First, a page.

The recently added Pebble health brings about the much needed activity tracking to the Pebble. It includes Steps, Distance , time active, Sleep, amount of deep sleep, and charts (it does not track floors climbed). All this can then feed Apple Health on iOS. One of the few that have bothered integrating with Apple Health. But here is the BIG catch, all this data is ONLY available on the watch. There is no phone app to view the data (unless you allow Pebble to update Apple health on iPhone or Google fit on Android), there is no portal, and the data does not seem to be backed up anywhere either. This seems to be a pretty big gap. But given Pebble only thought of adding activity tracking maybe this is to come. Even if you Sync to Apple health that data is only available on the phone. Loose or damage or replace your phone/watch and the data is gone (on an iPhone a backup/restore would preserve the data). And the watch can only store so much historical data (no idea how much that might be). Given this data is only on the watch (or phone) don’t expect much in terms of data analysis, trends and the like. And don’t look for a data export either. As usual data rich, information poor.

Almost every wearable at one point or another goes missing. Falls off, you forget where you left it etc. There are no apps for find your watch (or find your phone) with the pebble. And no checkins by the pebble so you know where it was last seen. Definitely some room for improvement here.

Voice wise Pebble recently introduced the ability to reply to an SMS through voice on the watch but I couldn’t figure out how this worked. There are no Voice commands as yet (Android wear has them).

The timer app works fine, something I use quite a bit when cooking. But the lack of voice commands means I’m more likely to do this on the iPhone with Siri.

On day one the step counter on the Pebble was 9411 on my Fitbit Charge was 9680 so well within reasonable numbers.

Sleep tracking is also in line with my Charge. There are two challenges with sleeping with the Pebble time. First is keeping it quiet. This is resolved by manually putting it into silent mode or by programming a scheduled quiet time. The second is keeping it from turning the backlight on. Why Pebble didn’t link these two is beyond me. The best way to achieve this is to turn off motion in the display settings. The watch is plenty comfy to sleep with.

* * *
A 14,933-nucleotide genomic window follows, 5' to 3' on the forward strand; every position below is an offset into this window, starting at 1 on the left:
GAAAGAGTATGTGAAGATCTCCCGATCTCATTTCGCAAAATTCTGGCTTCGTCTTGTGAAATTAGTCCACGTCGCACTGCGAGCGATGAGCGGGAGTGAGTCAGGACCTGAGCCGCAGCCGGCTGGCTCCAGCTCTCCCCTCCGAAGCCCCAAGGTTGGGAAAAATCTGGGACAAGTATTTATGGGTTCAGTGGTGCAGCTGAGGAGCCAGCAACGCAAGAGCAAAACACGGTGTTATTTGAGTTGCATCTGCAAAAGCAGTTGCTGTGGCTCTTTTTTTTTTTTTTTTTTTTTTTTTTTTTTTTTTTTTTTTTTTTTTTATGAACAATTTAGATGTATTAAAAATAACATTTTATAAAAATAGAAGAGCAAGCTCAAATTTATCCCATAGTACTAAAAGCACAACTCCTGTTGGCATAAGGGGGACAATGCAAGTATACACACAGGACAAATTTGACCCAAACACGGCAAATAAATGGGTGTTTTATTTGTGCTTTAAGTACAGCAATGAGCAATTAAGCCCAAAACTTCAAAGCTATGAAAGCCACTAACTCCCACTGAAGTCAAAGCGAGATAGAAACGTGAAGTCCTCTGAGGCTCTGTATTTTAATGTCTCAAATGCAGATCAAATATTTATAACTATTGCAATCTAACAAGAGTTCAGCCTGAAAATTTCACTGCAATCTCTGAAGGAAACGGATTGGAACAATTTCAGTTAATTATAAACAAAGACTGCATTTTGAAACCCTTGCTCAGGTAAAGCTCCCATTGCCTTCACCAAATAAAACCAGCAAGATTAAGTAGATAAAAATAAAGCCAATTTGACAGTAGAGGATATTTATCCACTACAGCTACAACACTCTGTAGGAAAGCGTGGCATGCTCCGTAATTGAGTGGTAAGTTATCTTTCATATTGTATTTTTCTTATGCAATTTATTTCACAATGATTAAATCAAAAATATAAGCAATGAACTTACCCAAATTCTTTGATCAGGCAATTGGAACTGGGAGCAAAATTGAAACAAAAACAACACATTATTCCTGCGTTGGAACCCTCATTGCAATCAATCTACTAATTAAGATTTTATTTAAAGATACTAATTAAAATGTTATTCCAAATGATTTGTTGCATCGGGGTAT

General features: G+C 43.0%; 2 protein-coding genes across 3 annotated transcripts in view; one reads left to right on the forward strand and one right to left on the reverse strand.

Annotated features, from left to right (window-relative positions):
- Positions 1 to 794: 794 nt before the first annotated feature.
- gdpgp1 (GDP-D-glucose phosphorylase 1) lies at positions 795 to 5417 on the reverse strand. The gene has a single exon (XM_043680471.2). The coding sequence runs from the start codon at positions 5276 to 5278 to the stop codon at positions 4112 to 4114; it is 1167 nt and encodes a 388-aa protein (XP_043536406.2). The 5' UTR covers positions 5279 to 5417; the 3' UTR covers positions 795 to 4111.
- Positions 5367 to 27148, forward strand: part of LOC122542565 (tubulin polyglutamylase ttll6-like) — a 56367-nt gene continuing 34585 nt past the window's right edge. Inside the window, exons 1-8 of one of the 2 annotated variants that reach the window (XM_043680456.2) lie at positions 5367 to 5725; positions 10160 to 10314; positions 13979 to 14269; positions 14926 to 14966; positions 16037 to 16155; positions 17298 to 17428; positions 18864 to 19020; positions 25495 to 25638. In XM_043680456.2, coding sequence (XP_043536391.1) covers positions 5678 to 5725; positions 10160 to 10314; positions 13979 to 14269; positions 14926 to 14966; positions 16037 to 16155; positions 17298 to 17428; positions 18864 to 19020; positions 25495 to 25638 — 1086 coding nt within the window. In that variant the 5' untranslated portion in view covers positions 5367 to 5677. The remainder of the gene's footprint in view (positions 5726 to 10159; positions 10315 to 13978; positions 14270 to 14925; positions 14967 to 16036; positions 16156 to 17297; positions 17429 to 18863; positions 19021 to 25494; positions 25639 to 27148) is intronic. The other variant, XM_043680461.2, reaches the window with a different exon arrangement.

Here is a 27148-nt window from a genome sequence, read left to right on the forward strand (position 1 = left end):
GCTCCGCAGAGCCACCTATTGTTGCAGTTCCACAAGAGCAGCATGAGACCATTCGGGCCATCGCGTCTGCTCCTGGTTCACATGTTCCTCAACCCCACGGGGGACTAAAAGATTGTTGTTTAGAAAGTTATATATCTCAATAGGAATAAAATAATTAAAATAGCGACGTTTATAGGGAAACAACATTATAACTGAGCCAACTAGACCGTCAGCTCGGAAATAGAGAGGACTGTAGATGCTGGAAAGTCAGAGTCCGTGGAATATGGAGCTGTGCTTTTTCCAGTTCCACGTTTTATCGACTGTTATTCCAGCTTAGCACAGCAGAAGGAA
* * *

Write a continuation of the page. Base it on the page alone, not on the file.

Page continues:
Battery life on this watch is an interesting discussion. Standby battery is so low that when you do things with the watch it has profound effects. On day one I futzed with it a bunch, loading new watch faces and the like for quite a bit. Next thing I know battery was at 60% in day one for a battery life of a couple of days. eInk displays draw power when they change. So choose a watch face that is active and you will see a decrease in battery life. Do you really need to have an animated watch face? Well then you made a choice … The next day I chose an inactive watch face and left the watch alone and it projected out to 4 days, much closer to the 5-7 days they project. By the way good luck in finding the specific battery status outside of some watch faces that include it. I found an article on best apps for Pebble time and one of the apps they mention is called Battery+ which works to solve exactly that issue.

All in all the pebble is an interesting device but what is missing is that gee wow I gotta have it. It’s like a toaster, you need one, but is this the one to have? It’s definitely more of an engineer’s toy than a mass market appeal. For me it would replace neither my Moto 360 (not even in the same league), nor my Fitbit charge (lack of data export/portal/inter connectivity).

March 5, 2016 - Posted by | Activity Trackers